Sensing the Unseen Review: Close Looking at the National Gallery
SPOILER ALERT! This review contains spoilers for Sensing the Unseen: Step into Gossaert’s ‘Adoration’, a magical experiential exhibition recently opened at the National Gallery of Art.
I add this warning as it is clear that the exhibition is best experienced with little expectations to be all the more wowed by its ingenuity. When approaching the Room 1 exhibition space, its contents remain a mystery. The introductory wall text only describes the painting featured, Jan Gossaert’s 1515 masterpiece The Adoration of the Kings, and the vaguely foreboding line “This exhibition was made differently.” When I asked the gallery attendant what this meant he simply said, “Come back in ten minutes and you will see for yourself.”
The 13 minute “experience” – perhaps a more appropriate definition than exhibition – is available every quarter hour for three to six visitors. One of my favorite things about Sensing the Unseen was its spontaneity. I saw it, was intrigued, and went in. No waiting in long, socially distanced lines or the need to book in advance. It felt like a revelation. Ah, the things that thrill us in the times of Covid.
Once inside, you view the painting for a few minutes while an attendant introduces it. You are then instructed to enter one of the three tent-like “pods,” which are structured for ideal social distancing. Standing on the center of the circle within your pod, a soundscape begins and the screen in front of you turns on. A disembodied voice instructs you on how to interact with the “experience” by waving your arm in front of you to zoom in as the video takes you through the painting. You also have the option to add sound descriptors to your screen; kudos to the National Gallery for prioritizing accessibility.
I’m not sure how long the film of the painting itself was, but it felt like a majestic eternity. I never wanted it to end. With extremely high definition, you slowly scan the painting, occasionally zooming in to a figure’s face or an angel’s wing to truly appreciate Gossaert’s incredible detail. The ability to activate this feature through the motion sensors keeps you engaged and attentive. The soundscape does an excellent job of taking you into the Biblical scene without being overbearing, as you hear the wind rustling and the whispers of the crowd around the infant Christ. The only aspect that bordered on kitsch was a few animations in the painting, such as weeds blowing in the wind or birds in the sky.
The exhibition takes Balthazar, the black king offering myrrh on the left hand side, as a focal point. As you lift your arm to zoom in on his face, a poem begins which expresses his thoughts on this crucial moment. This contemporary poem is by Theresa Lola, the 2019-2020 Young People’s Laureate for London. The use of the voice of a 26 year old woman to express the inner monologue of the aging king, rather than an actor reading Lola’s words, is surprising but exciting as it helps bring the painting into the 21st century. Furthermore, the choice of this painting and this specific figure, one of the very few black figures in the collection, and the collaboration with this British Nigerian poet shows that the National Gallery has recognized the importance of uplifting black voices. It was refreshing to see this social awareness in such a traditional institution.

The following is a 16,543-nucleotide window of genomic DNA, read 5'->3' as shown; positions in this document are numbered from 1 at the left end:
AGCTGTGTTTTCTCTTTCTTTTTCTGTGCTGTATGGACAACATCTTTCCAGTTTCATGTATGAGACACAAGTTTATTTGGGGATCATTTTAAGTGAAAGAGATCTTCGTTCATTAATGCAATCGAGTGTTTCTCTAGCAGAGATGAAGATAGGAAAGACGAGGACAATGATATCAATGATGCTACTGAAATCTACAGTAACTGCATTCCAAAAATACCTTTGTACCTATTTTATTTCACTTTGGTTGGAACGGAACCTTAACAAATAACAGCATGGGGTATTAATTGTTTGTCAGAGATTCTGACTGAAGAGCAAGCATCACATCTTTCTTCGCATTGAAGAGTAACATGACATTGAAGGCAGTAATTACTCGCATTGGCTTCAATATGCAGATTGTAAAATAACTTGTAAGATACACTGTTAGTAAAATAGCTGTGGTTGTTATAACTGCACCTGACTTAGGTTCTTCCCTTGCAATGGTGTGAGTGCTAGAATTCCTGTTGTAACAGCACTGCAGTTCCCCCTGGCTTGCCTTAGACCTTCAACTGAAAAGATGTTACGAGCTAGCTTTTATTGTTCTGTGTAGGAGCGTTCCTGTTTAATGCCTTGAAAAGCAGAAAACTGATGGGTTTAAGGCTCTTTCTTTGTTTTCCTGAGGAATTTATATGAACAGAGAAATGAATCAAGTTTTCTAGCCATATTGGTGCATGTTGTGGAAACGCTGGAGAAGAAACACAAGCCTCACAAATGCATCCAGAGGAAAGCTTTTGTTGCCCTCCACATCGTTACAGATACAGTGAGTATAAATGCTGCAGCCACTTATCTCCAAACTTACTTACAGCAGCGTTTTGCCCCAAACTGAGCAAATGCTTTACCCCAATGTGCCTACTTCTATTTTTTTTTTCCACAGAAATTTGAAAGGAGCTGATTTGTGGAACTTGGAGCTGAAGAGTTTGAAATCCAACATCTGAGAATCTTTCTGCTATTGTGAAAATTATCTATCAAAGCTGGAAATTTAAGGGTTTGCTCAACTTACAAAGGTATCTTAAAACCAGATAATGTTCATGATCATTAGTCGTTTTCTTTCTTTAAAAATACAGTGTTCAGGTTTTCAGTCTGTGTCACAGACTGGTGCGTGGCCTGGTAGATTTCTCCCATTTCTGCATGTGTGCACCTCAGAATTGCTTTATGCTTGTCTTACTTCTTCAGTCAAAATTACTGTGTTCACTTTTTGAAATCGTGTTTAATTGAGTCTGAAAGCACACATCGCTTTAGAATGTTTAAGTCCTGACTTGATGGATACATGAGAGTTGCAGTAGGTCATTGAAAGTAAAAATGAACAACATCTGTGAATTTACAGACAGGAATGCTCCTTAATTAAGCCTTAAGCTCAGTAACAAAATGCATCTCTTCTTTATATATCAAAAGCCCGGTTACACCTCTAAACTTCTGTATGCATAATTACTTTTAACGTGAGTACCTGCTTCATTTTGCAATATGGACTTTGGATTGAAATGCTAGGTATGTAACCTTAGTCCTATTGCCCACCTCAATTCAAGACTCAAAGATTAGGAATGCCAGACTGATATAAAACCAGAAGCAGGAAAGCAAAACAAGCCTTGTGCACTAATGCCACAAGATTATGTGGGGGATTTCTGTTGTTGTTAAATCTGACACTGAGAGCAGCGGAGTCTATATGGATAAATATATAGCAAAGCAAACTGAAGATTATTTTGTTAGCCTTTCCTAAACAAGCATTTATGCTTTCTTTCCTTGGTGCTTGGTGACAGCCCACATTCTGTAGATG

The experience appropriately closes on the depiction of the Holy Spirit and the Star of Bethlehem at the top of the painting. As you exit the pods, you can take a few moments to relook at the painting itself. My only complaint is the lack of time at the end to get a good look at the painting itself and all the subtle elements that had just been revealed to you. I suppose in that way, however, Sensing the Unseen is very successful – you are left wanting more.
When I first heard about this exhibition , I immediately thought “here we go, another corny light show or movie.” But despite my initial reaction, I was pleasantly surprised. Sensing the Unseen is above all an experiment in close looking, totally immersing you in the world of The Adoration of the Kings as you see, listen, and move with the details of the painting. I would be excited to see this exhibition space remain in this format for some time, with revolving experimental exhibitions to see just how this new kind of viewing can be applied to various works in the permanent collection.
You can see Sensing the Unseen: Step into Gossaert’s ‘Adoration’ at the National Gallery of Art (Trafalgar Square, London, WC2N 5DN), pending government regulations, from 9 December 2020 – 28 February 2021.
Artwork by Hollie Joiner